WXXI AM News

Megan Mack

Connections Executive Producer

Megan Mack is the executive producer of "Connections with Evan Dawson" and live/televised engagement programming. She joined the WXXI News team from WHEC-TV, where she produced newscasts and "The Olympic Zone," and from the University of Rochester, where she served as an assistant director of public relations. Her background extends to television sports and entertainment, and to communications and social media management for non-profits.

Megan earned her B.S. in Television-Radio-Film from the S.I. Newhouse School of Public Communications, and her B.A. in Italian Language, Literature, and Culture from the College of Arts and Sciences at Syracuse University. She is also a graduate of The Second City’s Conservatory program.

Ways to Connect

Centers for Disease Control and Prevention

First hour: Why New Zealand has been so effective in crushing the coronavirus

Second hour: The future of choirs and singing during the pandemic

We talk with local servers about their experiences with restaurants reopening. Many establishments opened for outdoor seating in Phase 2, and now, in Phase 3, customers are also back to dining indoors.

What are the safety guidelines for customers and for staff? Are people following those rules? Our guests share their experiences and observations:

During Tuesday's primary, WXXI News heard from voters across Monroe County about issues at the polls: they expressed confusion over polling locations changing, multiple ballots, challenges with technology, and more. Some candidates have shared concerns about possible voter suppression. So what happened?

This hour, our guests talk about what they saw on Primary Day, and what needs to change heading into November's election. We hear from local voters as well. Our guests:

First hour: Discussing issues at the polls on Primary Day

Second hour: Local servers on the scene at restaurants that have reopened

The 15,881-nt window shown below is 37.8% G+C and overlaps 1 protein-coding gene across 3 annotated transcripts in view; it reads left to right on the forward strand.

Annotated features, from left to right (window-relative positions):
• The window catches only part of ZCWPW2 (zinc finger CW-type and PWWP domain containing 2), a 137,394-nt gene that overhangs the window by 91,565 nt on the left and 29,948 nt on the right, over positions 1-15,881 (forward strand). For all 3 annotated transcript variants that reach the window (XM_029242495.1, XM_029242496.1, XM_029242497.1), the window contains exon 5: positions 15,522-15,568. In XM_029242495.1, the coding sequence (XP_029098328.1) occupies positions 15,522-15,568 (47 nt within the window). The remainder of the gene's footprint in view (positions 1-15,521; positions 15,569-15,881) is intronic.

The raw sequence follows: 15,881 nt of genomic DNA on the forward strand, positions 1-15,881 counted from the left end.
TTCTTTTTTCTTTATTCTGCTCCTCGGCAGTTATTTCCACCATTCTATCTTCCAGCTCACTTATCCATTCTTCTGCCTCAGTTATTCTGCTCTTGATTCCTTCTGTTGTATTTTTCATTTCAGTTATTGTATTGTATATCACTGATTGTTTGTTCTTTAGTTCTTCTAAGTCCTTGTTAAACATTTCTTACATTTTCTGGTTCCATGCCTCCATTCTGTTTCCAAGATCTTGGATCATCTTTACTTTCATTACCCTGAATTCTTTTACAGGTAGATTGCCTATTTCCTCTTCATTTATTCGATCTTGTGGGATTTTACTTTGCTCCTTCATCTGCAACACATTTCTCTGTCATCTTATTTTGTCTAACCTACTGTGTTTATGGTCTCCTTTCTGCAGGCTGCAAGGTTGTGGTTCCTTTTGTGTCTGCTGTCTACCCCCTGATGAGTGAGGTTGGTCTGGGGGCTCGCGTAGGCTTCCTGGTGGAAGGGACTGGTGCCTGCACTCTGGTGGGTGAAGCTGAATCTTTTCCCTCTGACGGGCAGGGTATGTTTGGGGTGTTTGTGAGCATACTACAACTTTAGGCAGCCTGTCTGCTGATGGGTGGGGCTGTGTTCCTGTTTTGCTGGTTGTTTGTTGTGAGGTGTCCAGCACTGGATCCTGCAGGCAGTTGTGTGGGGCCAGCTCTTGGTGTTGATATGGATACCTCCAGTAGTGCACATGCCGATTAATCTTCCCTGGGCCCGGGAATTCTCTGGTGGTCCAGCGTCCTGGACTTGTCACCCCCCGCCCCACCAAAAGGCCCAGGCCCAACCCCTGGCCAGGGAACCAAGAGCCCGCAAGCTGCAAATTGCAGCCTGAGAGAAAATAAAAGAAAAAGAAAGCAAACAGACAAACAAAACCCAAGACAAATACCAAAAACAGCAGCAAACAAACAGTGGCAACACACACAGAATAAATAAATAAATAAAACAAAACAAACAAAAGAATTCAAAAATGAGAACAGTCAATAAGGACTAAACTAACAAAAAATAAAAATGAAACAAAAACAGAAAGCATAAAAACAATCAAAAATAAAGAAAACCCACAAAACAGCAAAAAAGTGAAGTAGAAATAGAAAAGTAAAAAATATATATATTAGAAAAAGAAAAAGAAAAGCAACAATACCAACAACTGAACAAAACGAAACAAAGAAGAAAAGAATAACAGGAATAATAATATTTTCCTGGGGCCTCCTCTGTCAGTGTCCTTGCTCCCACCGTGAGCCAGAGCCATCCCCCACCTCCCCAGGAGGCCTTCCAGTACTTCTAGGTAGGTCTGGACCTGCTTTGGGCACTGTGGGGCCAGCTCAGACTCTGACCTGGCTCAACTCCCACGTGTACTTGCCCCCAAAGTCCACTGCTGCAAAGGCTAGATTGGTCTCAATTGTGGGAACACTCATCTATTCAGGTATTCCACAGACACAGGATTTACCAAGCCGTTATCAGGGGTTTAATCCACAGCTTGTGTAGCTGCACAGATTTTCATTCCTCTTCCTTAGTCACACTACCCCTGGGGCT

Long lines and malfunctioning voting machines in Georgia's primary election renewed conversations about voting rights, especially those for disenfranchised voters. The New York Times called the issues a "full-scale meltdown of new voting systems." Those systems were put in place after claims of voter suppression in 2018.

Discussions about voter suppression are happening throughout the country, with concerns about what could happen in November. This hour, we're joined by RIT professor Donathan Brown to discuss voting rights and policies. His research focuses on race and public policy, and he's the co-author of "Voting Rights Under Fire: The Continuing Struggle for People of Color." He helps us understand voting issues throughout the country, both past and present. Our guest:

  • Donathan Brown, assistant provost and assistant vice president for faculty diversity and recruitment, and professor in the School of Communication at RIT

Local author Alex Sanchez has a new graphic novel for young adults. "You Brought Me the Ocean" is the story of a teenager struggling to come out as gay...and as a superhero. The book was published by DC Comics and is part of the DC universe.

We talk with Sanchez about the book, what he hopes readers take from the story, and about broader issues affecting the LGBTQ community. Our guest:

First hour: Author Alex Sanchez and his new graphic novel, "You Brought Me the Ocean"

Second hour: Discussing voting rights and voter suppression in America, past and present

We continue our series of conversations about how to discuss race and racism. Companies across the country are grappling with how to have those conversations internally. Some have coordinated dialogue circles, town halls, and listening sessions, where employees share their experiences with racism, white privilege, and discrimination.

WXXI staff members recently participated in listening sessions. We've invited members from one of the breakout groups on Connections to share what they discussed, their responses to recent events, and their thoughts on the value of having uncomfortable conversations. Our guests:

  • Mona Isler, executive assistant and staff liaison to the board at WXXI
  • Tashanda Thomas, director of human resources for WXXI
  • Laura Garrison, vice president for development at WXXI and the Little Theatre

As of earlier this month, Monroe County has seen an increase in opioid overdoses -- both fatal and non-fatal --compared to this time last year. The work of first responders who arrive at the scene can be the difference between life and death.

A new documentary called "Opioids from Inside: First Responders" explores the epidemic from the perspective of firefighters, EMTs, and paramedics who are on the front lines. The film airs on WXXI-TV on Tuesday, but first, we get a preview with the men and women featured in it. They discuss their work and how the crisis has affected them personally. Our guests:

  • David Marshall, director and co-producer of "Opioids from Inside: First Responders"
  • Lt. John Vagg, Rochester Fire Department
  • Dr. Scott Dent, M.D., family medicine specialist at Rochester Regional Health
  • Krista Lattuca, Rochester resident in recovery, and recovery coach at Rochester Regional Health  

First hour: Previewing the documentary, "Opioids from Inside: First Responders"

Second hour: How companies can have conversations about race

Pages